Parents have been creating school-related Facebook groups since the advent of the groups feature – but why?

“I joined the Facebook group at my son’s school because I felt completely disconnected,” explained Jaye, the parent of a high school sophomore. “I didn’t know any other parents and had nobody to talk to when I had questions about school-related events or wanted to arrange a carpool.”

Once upon a time, families raised their children in the same schools from Kindergarten on, getting to know other families at pee-wee league soccer games and PTA meetings. But with so many parents today who are moving around – or students who are open enrolling in other districts – it is more and more common to find parents like Jaye.

“I’d like to connect with my daughter’s school more,” explained Scott, “but I don’t have time for the random PTA meetings. I’m lucky if I have time to read the monthly newsletter they send out.”

Having a forum in a place where parents are already likely to be spending several hours a week, is a great opportunity to foster connection with your parents. But beyond parent engagement, there are some other added benefits:

  • You can easily monitor hot topics and issues in real time, allowing you to push out additional communication on a topic.
  • If you’re attempting to raise funds for your school, engaged parents are significantly more likely to donate.
  • Cultivating some strong school/district champions will allow others to speak on your behalf in the event of negativity or bad press.

One school that actively promotes their Facebook parent group is Mount Everest Academy in San Diego, Calif. They link to it from their website and the group, while a closed group, describes itself in the About section as “A group for Mount Everest Academy parents to share events, coordinate playdates, create homework co-ops, and ask questions.” School staff participate in the group with parents and find it builds trust and stronger relationships between parents and the school.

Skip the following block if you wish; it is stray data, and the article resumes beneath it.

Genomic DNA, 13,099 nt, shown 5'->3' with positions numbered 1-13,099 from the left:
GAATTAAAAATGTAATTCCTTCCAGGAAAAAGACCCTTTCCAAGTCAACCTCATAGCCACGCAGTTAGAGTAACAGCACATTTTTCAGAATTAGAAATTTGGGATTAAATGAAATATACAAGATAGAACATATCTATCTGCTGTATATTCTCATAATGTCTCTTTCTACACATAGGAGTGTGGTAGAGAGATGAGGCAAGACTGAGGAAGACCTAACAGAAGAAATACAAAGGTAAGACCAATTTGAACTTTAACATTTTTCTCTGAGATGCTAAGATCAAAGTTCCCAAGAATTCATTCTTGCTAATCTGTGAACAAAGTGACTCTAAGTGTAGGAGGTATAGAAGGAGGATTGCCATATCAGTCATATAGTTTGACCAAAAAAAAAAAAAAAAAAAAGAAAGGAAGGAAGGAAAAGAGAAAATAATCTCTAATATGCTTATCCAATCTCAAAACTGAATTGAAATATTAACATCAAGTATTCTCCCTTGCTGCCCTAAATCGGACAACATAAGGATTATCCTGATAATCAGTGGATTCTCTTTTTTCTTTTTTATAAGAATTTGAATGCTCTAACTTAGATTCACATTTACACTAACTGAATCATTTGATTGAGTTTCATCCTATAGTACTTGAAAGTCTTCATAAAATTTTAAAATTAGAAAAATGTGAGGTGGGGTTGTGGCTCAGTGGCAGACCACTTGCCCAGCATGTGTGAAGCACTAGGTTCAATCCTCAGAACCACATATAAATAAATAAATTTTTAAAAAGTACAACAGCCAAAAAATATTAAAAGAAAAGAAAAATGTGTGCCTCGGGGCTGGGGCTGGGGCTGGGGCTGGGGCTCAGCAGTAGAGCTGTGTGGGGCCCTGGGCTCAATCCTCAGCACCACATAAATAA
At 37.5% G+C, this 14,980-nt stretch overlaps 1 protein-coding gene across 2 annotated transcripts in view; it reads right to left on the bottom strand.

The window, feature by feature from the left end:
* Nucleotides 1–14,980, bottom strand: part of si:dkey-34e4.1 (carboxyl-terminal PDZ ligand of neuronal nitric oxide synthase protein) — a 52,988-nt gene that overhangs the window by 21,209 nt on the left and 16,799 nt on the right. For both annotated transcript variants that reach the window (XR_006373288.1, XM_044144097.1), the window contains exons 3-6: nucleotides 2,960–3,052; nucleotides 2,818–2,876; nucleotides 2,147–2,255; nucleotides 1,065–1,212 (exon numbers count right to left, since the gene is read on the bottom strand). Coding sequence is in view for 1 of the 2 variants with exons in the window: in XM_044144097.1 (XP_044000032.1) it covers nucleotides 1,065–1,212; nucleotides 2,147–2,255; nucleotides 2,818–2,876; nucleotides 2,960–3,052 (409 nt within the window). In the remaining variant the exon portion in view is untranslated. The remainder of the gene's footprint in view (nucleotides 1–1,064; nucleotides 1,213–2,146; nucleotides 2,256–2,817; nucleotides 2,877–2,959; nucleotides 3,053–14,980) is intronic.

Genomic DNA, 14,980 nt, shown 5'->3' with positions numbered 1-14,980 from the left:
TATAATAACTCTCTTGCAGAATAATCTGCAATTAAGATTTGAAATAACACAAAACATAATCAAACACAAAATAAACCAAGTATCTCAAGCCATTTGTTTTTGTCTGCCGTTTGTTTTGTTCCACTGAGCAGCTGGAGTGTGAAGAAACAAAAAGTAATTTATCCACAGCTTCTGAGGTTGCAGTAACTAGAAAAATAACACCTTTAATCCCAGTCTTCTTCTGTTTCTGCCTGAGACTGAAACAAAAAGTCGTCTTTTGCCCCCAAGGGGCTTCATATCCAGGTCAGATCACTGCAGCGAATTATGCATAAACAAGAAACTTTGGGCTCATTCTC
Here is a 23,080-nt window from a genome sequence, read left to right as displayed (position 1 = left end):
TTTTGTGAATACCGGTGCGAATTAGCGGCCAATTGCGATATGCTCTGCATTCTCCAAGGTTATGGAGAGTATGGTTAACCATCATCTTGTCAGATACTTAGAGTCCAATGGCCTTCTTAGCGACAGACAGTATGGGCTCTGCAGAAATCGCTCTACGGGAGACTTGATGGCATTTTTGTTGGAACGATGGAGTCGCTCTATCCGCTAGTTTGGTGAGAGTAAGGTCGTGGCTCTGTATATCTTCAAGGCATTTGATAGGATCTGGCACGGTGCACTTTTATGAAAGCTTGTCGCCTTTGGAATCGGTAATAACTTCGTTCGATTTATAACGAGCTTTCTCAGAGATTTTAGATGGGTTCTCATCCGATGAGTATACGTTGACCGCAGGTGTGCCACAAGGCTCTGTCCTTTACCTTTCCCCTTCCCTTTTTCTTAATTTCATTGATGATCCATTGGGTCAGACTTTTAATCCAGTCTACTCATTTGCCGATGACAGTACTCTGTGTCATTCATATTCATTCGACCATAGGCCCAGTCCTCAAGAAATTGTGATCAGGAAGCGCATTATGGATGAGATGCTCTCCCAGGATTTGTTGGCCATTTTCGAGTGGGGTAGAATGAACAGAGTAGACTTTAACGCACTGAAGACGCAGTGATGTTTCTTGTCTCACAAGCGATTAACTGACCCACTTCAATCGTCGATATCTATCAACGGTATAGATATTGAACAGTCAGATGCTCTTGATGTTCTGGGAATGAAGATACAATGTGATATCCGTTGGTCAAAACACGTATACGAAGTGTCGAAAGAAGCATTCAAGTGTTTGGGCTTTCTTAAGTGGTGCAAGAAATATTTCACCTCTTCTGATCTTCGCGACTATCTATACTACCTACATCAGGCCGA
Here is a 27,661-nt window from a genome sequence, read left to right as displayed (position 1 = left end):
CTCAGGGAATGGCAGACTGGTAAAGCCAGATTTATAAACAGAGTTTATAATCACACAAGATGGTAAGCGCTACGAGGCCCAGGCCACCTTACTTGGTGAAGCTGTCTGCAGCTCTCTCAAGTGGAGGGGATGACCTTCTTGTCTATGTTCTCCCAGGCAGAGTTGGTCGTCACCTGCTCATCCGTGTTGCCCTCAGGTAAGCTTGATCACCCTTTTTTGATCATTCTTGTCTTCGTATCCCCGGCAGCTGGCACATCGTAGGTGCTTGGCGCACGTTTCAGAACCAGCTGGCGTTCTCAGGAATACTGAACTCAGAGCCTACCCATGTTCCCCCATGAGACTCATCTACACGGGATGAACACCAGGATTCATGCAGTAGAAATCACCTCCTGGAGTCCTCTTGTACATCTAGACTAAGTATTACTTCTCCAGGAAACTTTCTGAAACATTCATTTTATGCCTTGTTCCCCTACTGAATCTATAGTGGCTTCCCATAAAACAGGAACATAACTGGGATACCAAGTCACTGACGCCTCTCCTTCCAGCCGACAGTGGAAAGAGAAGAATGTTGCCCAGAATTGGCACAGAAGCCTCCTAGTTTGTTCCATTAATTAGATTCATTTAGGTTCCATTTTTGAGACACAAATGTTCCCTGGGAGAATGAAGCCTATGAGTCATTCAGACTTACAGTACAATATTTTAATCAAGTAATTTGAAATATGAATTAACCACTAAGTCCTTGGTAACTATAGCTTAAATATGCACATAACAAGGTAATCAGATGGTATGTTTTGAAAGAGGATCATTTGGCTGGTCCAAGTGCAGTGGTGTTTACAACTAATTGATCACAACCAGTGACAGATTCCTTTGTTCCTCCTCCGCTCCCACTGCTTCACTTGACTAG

But it’s not all rainbows and unicorns.

Many schools/districts have parent groups that were created without their input and are moderated by unknown parents who do not grant school staff access. Some are public groups and a hotbed of negativity, which can be a PR headache.

“We had a school group that was set-up by a very vocal parent who was angry because her child was suspended. The group gained popularity quickly and became a flashpoint for parents airing their grievances,” said one school PR professional who asked not to be named. “We were not allowed access to the group, but other parents kept sending screenshots of comments. It was a major nightmare for about six months before we were able to get it under control.”

There are definitely things to watch out for, but for the right school community, it might be just what you need to help your parents stay connected. Here are some things to consider when it comes to setting up a Facebook group:

  • Set up clear ground rules and post them in the group. Refer to them whenever they are violated.
  • Determine which school/district staff will participate in the group and have clear response guidelines for them.
  • Understand that not every parent is on Facebook, so if any new information is communicated in the group, be sure it is sent out in other ways as well.
  • Group participants are not anonymous. Comments are linked to your personal profile. While it is technically against Facebook’s Terms of Service to have multiple personal accounts, many people create a “professional” account that is separate from their personal Facebook page and use that.
  • If your school/district is currently going through anything controversial, now might not be the right time. The best time to start a group is when your school/district is on top of its game.
  • Consider grooming school/district champions like ISD 318 in Grand Rapids, Minn. This ensures you have a core group of parents and other stakeholders who are well informed and prepared to participate to help set the tone for the group. (Learn more about the ISD 318 program.)

Whatever you decide to do, know that your parents and families are probably talking about you anyway. Anything you can do to be part of the conversation is a good thing.